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The Mommyheads

You’re Not a Dream


It’s hard to avoid phoenix clichés with You’re Not a Dream. Ten years after a major label debut and resulting breakup, indie pop pioneers The Mommyheads are back, hailing the December 2007 death of former drummer Jann Kotik as a rallying cry. And after a decade apart, nothing has changed.

The latest wave of indie music is rife with The Mommyheads’ influence: Death Cab for Cutie, Fountains of Wayne, etc. But for The Mommyheads, that nostalgic pop sound is old hat. They perfected the sustain peddle and echo effect by the early ’90s, released a host of indie label albums and walked off stage the same year The Shins walked on.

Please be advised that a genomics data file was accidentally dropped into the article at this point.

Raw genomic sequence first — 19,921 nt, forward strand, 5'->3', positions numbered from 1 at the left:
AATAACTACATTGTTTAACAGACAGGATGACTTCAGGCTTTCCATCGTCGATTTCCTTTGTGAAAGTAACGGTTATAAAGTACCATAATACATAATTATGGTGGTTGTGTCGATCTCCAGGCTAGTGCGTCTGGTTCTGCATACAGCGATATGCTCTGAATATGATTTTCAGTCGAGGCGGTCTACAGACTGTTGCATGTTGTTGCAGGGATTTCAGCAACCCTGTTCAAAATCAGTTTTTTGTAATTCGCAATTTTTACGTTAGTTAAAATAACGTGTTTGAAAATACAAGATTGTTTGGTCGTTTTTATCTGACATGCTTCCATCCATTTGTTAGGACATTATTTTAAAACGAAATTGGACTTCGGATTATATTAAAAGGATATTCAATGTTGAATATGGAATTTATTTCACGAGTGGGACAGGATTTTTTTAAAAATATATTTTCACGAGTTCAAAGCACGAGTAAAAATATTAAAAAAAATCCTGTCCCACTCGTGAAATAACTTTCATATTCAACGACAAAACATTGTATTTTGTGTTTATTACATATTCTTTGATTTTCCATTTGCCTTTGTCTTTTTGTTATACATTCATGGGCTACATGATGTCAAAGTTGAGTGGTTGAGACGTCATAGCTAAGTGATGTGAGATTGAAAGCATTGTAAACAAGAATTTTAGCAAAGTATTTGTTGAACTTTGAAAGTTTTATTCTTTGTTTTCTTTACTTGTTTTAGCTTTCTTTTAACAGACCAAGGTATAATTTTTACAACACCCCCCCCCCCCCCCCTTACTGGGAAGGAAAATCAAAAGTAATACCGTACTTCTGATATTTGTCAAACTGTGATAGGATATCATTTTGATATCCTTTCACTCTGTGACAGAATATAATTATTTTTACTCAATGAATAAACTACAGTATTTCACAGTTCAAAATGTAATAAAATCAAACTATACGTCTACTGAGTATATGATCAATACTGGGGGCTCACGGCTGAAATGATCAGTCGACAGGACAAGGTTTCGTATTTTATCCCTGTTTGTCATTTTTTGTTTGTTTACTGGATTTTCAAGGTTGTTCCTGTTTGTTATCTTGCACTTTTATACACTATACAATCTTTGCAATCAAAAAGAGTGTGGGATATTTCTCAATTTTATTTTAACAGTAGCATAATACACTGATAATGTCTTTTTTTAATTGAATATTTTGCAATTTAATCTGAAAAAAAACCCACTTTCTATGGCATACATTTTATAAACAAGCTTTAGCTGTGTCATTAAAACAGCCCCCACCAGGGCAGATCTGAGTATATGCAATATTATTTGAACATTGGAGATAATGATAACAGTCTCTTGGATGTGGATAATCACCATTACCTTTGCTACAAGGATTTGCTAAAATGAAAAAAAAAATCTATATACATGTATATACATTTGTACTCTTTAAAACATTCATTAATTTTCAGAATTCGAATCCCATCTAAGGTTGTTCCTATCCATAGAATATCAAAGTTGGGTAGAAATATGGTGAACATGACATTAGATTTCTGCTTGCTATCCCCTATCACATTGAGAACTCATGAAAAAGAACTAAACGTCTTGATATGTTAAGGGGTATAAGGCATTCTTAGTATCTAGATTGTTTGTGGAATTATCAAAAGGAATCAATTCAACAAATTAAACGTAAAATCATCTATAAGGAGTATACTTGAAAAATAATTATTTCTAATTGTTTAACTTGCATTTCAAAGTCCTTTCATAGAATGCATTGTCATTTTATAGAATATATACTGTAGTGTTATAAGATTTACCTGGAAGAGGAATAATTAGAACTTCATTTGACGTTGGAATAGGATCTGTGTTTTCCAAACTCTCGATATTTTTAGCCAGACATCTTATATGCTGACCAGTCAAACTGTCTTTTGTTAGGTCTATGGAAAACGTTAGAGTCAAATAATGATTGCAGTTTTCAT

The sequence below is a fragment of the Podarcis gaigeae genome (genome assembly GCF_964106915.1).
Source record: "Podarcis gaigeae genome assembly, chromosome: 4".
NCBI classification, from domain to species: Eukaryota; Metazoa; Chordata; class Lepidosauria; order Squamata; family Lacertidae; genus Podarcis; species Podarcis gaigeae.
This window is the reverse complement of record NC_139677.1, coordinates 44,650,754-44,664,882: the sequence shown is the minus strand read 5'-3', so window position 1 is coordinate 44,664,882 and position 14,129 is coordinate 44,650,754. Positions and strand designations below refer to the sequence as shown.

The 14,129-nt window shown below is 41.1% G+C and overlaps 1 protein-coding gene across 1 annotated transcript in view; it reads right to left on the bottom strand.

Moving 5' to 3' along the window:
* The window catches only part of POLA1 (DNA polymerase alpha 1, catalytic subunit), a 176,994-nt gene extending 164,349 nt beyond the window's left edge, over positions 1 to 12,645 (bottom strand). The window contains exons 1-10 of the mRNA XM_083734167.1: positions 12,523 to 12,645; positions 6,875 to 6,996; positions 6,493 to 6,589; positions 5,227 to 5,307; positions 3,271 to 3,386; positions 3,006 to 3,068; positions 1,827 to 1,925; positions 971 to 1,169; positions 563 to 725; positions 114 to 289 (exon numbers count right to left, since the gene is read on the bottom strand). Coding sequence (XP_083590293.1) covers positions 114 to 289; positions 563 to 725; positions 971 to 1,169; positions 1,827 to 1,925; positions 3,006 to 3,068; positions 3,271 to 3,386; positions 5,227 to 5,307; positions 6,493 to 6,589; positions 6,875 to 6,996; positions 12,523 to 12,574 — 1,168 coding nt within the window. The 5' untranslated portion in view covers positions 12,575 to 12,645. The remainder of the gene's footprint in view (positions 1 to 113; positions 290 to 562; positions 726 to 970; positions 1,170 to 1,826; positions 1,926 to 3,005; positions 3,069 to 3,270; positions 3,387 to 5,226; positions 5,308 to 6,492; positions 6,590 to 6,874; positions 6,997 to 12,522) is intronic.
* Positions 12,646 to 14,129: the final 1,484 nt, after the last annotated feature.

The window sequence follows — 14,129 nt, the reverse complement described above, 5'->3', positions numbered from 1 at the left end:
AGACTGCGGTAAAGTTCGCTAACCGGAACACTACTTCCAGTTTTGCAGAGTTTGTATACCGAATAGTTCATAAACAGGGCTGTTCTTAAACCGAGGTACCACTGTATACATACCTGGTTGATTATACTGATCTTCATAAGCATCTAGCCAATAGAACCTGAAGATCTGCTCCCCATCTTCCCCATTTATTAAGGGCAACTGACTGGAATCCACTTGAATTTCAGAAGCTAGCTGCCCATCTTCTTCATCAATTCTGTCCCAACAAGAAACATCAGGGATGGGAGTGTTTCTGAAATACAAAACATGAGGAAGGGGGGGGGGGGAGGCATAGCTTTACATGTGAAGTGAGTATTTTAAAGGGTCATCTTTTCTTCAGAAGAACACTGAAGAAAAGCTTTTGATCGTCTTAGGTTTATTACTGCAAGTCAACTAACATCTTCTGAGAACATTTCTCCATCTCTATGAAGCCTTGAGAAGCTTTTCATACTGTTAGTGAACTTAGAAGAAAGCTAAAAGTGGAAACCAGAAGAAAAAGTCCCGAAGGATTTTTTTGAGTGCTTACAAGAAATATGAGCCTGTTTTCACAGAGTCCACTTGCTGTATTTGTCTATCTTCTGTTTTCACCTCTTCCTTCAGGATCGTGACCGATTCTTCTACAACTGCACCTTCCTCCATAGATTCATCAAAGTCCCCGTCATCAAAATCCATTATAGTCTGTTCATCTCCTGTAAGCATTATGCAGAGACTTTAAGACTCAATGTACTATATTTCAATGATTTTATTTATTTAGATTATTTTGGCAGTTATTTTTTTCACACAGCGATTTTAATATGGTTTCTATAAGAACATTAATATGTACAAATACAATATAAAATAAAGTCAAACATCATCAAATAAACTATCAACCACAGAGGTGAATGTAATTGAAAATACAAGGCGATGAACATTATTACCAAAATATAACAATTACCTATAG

You’re Not a Dream drips with the same finger-snapping charm that made The Mommyheads a cult favorite by 1995. Every rest and every refrain is peppered with musical subtleties like a dash of synth there, a full horn section there, and some ABBA-style backing vocals.

Even when You’re Not a Dream strays to repetition, comes off beat-heavy or lyrically weak, one can only assume it was intentional. After all, The Mommyheads are pros, weaving threads of blues, funk and rock into the fabric of what most bands don’t get: a second debut in the mainstream.

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